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Community Round-up #1

12 juin 2013 par Vjeux

This blog site has been archived. Go to react.dev/blog to see the recent posts.

React was open sourced two weeks ago and it’s time for a little round-up of what has been going on.

Khan Academy Question Editor

It looks like Sophie Alpert is the first person outside of Facebook and Instagram to push React code to production. We are very grateful for her contributions in form of pull requests, bug reports and presence on IRC (#reactjs on Freenode). Sophie wrote about her experience using React:

I just rewrote a 2000-line project in React and have now made a handful of pull requests to React. Everything about React I’ve seen so far seems really well thought-out and I’m proud to be the first non-FB/IG production user of React.

The project that I rewrote in React (and am continuing to improve) is the Khan Academy question editor which content creators can use to enter questions and hints that will be presented to students:

khan academy editor

Read the full post…

Pimp my Backbone.View (by replacing it with React)

Paul Seiffert wrote a blog post that explains how to integrate React into Backbone applications.

React has some interesting concepts for JavaScript view objects that can be used to eliminate this one big problem I have with Backbone.js.

As in most MVC implementations (although React is probably just a VC implementation), a view is one portion of the screen that is managed by a controlling object. This object is responsible for deciding when to re-render the view and how to react to user input. With React, these view-controllers objects are called components. A component knows how to render its view and how to handle to the user’s interaction with it.

The interesting thing is that React is figuring out by itself when to re-render a view and how to do this in the most efficient way.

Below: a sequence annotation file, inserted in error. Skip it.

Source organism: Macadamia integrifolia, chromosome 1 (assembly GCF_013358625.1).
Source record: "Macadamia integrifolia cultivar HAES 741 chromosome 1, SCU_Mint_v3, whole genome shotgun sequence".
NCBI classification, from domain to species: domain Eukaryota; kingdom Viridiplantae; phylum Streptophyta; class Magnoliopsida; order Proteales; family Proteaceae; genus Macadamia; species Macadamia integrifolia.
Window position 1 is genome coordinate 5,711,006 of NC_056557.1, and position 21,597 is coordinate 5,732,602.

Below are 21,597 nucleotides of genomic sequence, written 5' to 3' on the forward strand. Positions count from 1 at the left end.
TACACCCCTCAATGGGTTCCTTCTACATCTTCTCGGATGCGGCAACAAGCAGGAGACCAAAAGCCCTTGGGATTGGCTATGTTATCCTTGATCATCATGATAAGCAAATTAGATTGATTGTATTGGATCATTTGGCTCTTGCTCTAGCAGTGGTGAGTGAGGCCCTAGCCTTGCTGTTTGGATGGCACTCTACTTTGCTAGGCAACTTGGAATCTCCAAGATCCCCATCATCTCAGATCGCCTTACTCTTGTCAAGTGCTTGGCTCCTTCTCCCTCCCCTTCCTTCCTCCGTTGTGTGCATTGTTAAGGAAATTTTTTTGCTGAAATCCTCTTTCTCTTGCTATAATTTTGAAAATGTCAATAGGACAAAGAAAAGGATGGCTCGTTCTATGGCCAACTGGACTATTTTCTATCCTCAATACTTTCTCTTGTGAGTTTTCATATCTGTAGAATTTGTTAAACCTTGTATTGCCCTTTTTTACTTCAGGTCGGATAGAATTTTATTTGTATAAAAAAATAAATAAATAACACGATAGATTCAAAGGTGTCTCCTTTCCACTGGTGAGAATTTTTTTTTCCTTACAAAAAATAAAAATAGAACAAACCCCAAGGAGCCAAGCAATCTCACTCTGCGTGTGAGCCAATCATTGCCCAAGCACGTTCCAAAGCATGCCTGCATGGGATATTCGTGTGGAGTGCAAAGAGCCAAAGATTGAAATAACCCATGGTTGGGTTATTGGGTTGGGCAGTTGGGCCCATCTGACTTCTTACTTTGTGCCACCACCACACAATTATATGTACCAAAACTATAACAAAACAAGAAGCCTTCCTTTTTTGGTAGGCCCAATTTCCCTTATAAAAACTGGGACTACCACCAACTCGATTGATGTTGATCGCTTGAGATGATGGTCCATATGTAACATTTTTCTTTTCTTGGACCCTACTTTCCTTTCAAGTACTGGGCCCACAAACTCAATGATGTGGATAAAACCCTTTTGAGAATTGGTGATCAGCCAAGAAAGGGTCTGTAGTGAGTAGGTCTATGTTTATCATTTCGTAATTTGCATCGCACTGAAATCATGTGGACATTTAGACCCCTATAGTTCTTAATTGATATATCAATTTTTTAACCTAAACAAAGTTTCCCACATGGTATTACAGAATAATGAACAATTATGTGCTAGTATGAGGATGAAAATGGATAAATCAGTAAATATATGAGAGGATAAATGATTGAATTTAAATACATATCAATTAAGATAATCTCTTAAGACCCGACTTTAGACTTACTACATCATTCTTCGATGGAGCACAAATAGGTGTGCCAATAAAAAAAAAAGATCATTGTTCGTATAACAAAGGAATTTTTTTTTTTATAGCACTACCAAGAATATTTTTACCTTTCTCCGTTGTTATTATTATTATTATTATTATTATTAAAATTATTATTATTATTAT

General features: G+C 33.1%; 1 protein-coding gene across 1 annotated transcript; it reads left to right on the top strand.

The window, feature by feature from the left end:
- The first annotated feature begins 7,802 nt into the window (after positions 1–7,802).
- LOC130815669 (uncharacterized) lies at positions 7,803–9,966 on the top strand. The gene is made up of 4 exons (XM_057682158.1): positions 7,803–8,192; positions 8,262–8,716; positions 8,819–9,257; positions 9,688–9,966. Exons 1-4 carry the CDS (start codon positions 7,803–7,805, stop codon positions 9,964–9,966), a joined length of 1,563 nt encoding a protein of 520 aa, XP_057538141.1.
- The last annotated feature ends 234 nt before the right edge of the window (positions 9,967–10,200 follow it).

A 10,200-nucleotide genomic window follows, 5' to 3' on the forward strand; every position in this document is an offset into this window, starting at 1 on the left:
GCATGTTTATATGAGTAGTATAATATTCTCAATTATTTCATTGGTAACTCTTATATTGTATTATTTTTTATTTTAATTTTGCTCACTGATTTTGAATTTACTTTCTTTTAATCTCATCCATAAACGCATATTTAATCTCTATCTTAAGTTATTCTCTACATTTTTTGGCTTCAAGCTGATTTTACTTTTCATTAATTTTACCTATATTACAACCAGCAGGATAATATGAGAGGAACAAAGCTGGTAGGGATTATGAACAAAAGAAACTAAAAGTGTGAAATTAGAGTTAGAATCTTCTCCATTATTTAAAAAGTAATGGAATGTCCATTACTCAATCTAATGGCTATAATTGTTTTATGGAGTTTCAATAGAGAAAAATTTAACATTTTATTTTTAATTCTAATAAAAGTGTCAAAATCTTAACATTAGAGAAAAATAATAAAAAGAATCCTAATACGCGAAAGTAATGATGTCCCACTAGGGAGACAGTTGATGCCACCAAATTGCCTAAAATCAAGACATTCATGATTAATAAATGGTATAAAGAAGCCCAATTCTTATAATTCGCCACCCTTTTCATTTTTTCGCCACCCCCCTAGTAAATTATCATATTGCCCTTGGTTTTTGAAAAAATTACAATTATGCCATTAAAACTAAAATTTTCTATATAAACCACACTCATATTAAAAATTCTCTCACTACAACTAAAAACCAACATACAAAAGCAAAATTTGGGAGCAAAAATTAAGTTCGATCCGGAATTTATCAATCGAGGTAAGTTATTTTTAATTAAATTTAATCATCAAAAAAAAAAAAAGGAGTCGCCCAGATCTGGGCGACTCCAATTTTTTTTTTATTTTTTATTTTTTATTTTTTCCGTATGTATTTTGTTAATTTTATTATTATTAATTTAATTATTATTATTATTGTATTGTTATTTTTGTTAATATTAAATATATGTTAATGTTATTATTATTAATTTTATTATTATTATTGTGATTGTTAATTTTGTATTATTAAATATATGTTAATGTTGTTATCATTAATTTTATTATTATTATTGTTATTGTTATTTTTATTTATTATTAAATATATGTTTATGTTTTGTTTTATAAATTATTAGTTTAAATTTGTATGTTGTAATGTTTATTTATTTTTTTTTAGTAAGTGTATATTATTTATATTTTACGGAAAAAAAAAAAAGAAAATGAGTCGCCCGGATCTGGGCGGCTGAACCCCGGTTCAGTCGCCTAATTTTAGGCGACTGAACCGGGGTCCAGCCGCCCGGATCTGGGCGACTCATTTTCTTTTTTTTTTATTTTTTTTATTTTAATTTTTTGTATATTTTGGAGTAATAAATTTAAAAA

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Using facebook’s React with require.js

Mario Mueller wrote a menu component in React and was able to easily integrate it with require.js, EventEmitter2 and bower.

I recently stumbled upon facebook’s React library, which is a JavaScript library for building reusable frontend components. Even if this lib is only at version 0.3.x it behaves very stable, it is fast and is fun to code. I’m a big fan of require.js, so I tried to use React within the require.js eco system. It was not as hard as expected and here are some examples and some thoughts about it.

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Origins of React

Pete Hunt explained what differentiates React from other JavaScript libraries in a previous blog post. Lee Byron gives another perspective on Quora:

React isn’t quite like any other popular JavaScript libraries, and it solves a very specific problem: complex UI rendering. It’s also intended to be used along side many other popular libraries. For example, React works well with Backbone.js, amongst many others.

React was born out of frustrations with the common pattern of writing two-way data bindings in complex MVC apps. React is an implementation of one-way data bindings.

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